Barrington Tops is the highest subalpine region in the country outside the Australian Alps and it gets a regular dusting of snow each winter. You’ll be enthralled by high altitude ancient rainforests, towering tree fern groves, snow gum meadows and exhilarating mountain views.
Gentle snowfall: June 2018
click here for latest photos from June 2018 snowfall event
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Gloucester and Dungog are the closest towns to the renowned wilderness destinations of World Heritage Barrington Tops, Woko and Copeland Tops. Make sure you start your visit to see snow in Barrington Tops at the Visitor Information Centre in Gloucester or in Dungog, to check road conditions.
Travel guidance for driving in snow and ice
Driving in Ice & Snow – download the brochure here.
The World Heritage Barrington Tops reaches a peak elevation of 1586 metres. During the winter months when conditions are right the area can experience snow falls ranging from a light dusting to heavy falls. Driving in the Barrington Tops during a snow/ice event requires extreme caution. Drivers must heed warnings issued and adhere to any road closures that may be in place.
Barrington Tops Forest Road
The main access road to Barrington Tops is the Barrington Tops Forest Road—also known as the Scone-Gloucester Road. Much of this road is unsealed which can present an additional hazard during a snow event. If this road deteriorates it can be closed to all vehicles to ensure the safety of visitors. Road closures are at the discretion of the Local Emergency Management Committee and local police.
The Thunderbolts Way near Nowendoc
In a widespread snow event visitors seeking to avoid driving on the unsealed roads of Barrington Tops occasionally access snow via the Thunderbolts Way around Nowendoc. The steep incline of the Thunderbolts Way can be hazardous due to black ice. Drive to the conditions and check on road conditions prior to travel.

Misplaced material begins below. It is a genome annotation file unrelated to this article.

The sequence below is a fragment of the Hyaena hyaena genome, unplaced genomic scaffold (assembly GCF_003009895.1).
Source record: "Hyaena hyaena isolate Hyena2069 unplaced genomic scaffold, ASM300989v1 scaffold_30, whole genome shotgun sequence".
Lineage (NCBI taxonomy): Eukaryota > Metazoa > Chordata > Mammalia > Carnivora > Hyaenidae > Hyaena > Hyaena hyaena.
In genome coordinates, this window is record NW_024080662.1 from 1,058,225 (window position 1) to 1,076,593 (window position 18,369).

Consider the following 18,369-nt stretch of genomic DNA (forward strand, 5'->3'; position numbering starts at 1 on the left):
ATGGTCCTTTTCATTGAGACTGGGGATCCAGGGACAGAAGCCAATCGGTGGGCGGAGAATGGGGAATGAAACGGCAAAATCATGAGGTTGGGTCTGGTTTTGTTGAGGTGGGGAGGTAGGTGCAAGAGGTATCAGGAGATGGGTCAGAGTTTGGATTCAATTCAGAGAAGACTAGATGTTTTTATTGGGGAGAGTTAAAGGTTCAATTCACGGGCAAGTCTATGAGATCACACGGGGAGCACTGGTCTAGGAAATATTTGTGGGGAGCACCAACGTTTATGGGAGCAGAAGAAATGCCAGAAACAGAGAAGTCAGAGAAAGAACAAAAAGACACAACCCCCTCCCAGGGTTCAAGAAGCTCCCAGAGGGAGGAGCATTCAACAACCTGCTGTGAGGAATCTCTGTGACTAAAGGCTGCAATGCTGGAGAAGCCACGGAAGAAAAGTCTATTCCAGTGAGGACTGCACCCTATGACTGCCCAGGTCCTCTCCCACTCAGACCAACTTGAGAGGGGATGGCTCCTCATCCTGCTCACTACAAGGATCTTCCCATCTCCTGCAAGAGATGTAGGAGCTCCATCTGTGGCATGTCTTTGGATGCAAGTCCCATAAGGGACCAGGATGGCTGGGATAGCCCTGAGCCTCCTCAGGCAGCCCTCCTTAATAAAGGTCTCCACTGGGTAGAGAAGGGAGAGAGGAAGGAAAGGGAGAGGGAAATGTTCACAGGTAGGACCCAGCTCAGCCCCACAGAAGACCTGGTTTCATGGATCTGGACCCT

Driving in snow conditions
Check your tyres and brakes
Brakes, steering and suspension are critical for the safe handling of a car in slippery conditions. Traction on the road is compromised during a snow or ice event—2WD vehicles are affected more than 4WD vehicles. Snow and ice reduce handling and braking performance, increasing the risk of a vehicle crashing.
If you intend to take your vehicle into snow conditions check your tyres and brakes before you travel:
- Check your tyres have plenty of tread depth
- Check tyres for damage such as cuts, bubbles in the side walls or scuffing. If tread wear is uneven or near the minimum legal limit, have them replaced and the wheel alignment checked.
- Refer to your vehicle manual for the correct tyre pressure for driving in snow and ice.
- Check your brakes are working correctly prior to heading to the snow.
Driving in snow and ice
- Slow the vehicle using gears and avoid sudden braking, accelerating or sudden movement of the steering wheel.
- If you do use your brakes, apply them gently on the straight before coming into the corner. Use gradual acceleration and keep your momentum up slopes.
- Leave extra distance between you and the vehicle in front.
- Always tell someone where you are going before you travel
- Be prepared in case of an incident—take extra warm clothing, food and water, candles and matches
Be aware of black Ice
Take care when driving at night, dawn or dusk where surface moisture and dew can freeze into black ice— a transparent coating of ice on roads that can be very difficult to see, particularly in shaded or low-lying areas. Watch for icy patches on shady parts of the road, through cuttings, on bridges and on winding stretches where ice may have formed over a thin layer of snow.
Add anti-freeze to your engine radiator. You’ll need to match the amount of anti-freeze to the capacity of the coolant system. If the coolant freezes, the engine block and radiator may crack, leaving you stranded with an expensive repair bill. Most modern cars use coolant with wide temperature capabilities, but you’ll need to check with your service provider if special coolant is needed. Adding anti-freeze to your windscreen washing fluid will prevent it freezing on the windscreen when driving.